At a meeting of the full City Council on 18th April, the Council unanimously backed a Green motion, proposed by Green Group Leader Cllr Craig Simmons and seconded by Cllr Elise Benjamin to stay in the EU. The full text of the motion can be found here. The Greens accepted a 'friendly' Labour amendment to secure cross-party support on this important issue. Read the full text of Craig's powerful speech here...
Full text of speech given by Cllr Craig Simmons
"You have seen the long list of reasons set out in the motion that the Greens believe justifying an IN vote. I welcome that the Labour Group have offered to second – this is an occasion where we need unity. Not because I don’t believe that the good people of Oxford will overwhelming vote to stay in Europe but because we need a high turnout in Oxford to counter the little Englander mentality that seems to prevail in the rest of the region.
On 22nd April, Earth Day, the Paris Climate Accord – the document agreed in principle by 195 countries in Paris last December is open for signing. There is more that links this event with the EU Referendum on 23rd June that may first be apparent. And it provides what I think is the greater justification for the UK to remain in the EU.
The Paris Accord and the founding pact of the European Union, the post-war European Coal and Steel Community (ECSC) Treaty, share much in common. Both involve the coming together of many nations to agree a common set of goals. Both involve fossil fuels. Both challenge long held views on governance and sovereignty. And both were signed in Paris.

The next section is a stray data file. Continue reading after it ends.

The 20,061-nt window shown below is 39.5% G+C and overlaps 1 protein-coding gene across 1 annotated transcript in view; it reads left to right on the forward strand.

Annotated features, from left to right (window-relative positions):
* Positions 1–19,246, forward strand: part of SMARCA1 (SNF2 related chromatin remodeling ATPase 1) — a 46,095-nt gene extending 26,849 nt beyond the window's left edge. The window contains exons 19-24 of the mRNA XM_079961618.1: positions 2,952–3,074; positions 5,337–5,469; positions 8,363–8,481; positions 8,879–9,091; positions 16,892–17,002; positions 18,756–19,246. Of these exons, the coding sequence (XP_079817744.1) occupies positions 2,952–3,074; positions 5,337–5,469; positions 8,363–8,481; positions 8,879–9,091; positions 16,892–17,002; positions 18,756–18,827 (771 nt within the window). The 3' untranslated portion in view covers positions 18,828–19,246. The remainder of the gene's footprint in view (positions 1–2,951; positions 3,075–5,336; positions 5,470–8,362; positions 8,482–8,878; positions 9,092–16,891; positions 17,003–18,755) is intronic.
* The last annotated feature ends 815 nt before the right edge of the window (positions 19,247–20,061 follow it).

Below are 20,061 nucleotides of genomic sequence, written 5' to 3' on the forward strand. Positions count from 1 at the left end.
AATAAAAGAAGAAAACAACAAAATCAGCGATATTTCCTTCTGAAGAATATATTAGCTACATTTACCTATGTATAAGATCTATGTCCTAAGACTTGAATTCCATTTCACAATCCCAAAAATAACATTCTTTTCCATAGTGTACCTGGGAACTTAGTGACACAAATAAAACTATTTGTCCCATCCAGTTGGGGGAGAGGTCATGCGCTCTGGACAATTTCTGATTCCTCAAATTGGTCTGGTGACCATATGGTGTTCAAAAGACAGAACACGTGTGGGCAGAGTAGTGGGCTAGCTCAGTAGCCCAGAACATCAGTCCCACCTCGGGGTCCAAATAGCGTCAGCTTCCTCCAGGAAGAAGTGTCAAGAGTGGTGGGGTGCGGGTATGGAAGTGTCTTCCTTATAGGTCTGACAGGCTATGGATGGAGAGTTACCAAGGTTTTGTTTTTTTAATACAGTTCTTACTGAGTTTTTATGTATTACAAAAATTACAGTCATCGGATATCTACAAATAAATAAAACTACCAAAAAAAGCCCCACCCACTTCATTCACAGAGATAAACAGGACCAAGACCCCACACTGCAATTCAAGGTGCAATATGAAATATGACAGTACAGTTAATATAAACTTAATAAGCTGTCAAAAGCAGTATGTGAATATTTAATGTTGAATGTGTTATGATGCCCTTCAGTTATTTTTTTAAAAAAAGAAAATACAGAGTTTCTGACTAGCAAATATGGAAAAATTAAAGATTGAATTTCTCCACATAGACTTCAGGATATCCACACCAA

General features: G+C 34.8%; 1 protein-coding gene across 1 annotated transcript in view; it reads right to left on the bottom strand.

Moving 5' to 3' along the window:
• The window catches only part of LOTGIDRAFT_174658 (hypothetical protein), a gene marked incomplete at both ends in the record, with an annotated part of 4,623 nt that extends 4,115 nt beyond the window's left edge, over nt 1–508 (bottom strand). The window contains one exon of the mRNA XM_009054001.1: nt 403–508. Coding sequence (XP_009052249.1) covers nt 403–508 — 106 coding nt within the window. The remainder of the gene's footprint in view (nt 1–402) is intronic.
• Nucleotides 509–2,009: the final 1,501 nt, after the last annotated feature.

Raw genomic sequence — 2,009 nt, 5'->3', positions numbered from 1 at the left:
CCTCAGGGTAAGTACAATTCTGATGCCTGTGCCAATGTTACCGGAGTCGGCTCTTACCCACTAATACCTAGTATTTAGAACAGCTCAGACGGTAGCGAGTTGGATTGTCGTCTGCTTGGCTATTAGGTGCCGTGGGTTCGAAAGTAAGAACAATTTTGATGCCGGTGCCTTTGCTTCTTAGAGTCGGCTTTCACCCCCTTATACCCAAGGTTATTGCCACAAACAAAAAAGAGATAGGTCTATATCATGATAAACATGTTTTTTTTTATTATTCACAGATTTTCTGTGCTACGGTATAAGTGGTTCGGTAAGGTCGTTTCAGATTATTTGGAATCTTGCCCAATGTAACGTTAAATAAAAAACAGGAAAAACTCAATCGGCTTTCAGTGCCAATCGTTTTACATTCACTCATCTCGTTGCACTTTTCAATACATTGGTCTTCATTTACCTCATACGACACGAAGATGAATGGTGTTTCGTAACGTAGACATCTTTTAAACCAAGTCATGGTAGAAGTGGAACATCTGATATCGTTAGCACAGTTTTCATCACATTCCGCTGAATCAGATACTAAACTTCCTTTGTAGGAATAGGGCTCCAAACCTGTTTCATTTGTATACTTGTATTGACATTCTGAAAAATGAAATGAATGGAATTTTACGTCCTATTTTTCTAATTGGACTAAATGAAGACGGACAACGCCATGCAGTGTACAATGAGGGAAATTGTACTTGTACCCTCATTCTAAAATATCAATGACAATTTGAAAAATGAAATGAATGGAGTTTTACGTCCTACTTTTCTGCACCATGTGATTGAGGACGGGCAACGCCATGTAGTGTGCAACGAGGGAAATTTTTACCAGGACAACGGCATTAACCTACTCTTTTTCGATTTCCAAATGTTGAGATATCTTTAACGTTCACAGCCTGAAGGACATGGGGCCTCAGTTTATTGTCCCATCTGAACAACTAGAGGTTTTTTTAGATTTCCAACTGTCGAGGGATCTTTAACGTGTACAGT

I consider myself a Euro-sceptic (I am similarly sceptical of the long term impact that the Paris talks will have) but I am equally convinced that both the EU, and the Accord, offer the best hope we have to make progress on issues dear to my heart. [Of course, that is not to say that I won't continue to vigorously oppose deeply flawed agreements such as TTIP (which, incidentally, the UK Government supports - so the issue of EU membership is irrelevant)].
Many have written about the what the fragmentation of the EU, whether through BREXIT or other means, would mean for the UK. Only today another report came out stating the cost to UK households, more than £4,000 a year, of leaving.
But History also has much to teach us and the reasons behind the formation of the ECSC provide some interesting parallels. The ECSC brought together France, Germany, Italy and the Benelux countries with the aim of organising the free movement of coal and steel as well as common access to the sources of production. Although on the face of it an economic union, the main driver behind the ECSC was to secure peace in the region in the aftermath of a bloody second world war. French minister Robert Schuman, architect of the ECSC, could not have been clearer. His aim was “to make war [in Europe] not only unthinkable but materially impossible".
Is it too much to speculate that the break-up of the EU could see us slide back into a Europe of Nations fighting over the allocation of resources or over a race to the bottom on social and environmental legislation?
The fact is that global agreements whether the Paris Accord, agreements on fair trade or human rights cannot hope to survive in an unstable world. Good governance and peaceful co-existence are necessary pre-conditions for successful cooperation. And the European Union is providing just that. So, setting aside the many good social and environmental regulations that have come out of the EU, we should remember the reasons why the EU was founded in the first place. To bring peace to Europe. Long may it continue and let the people of Oxford turn out in unprecedented numbers to vote to STAY IN EUROPE."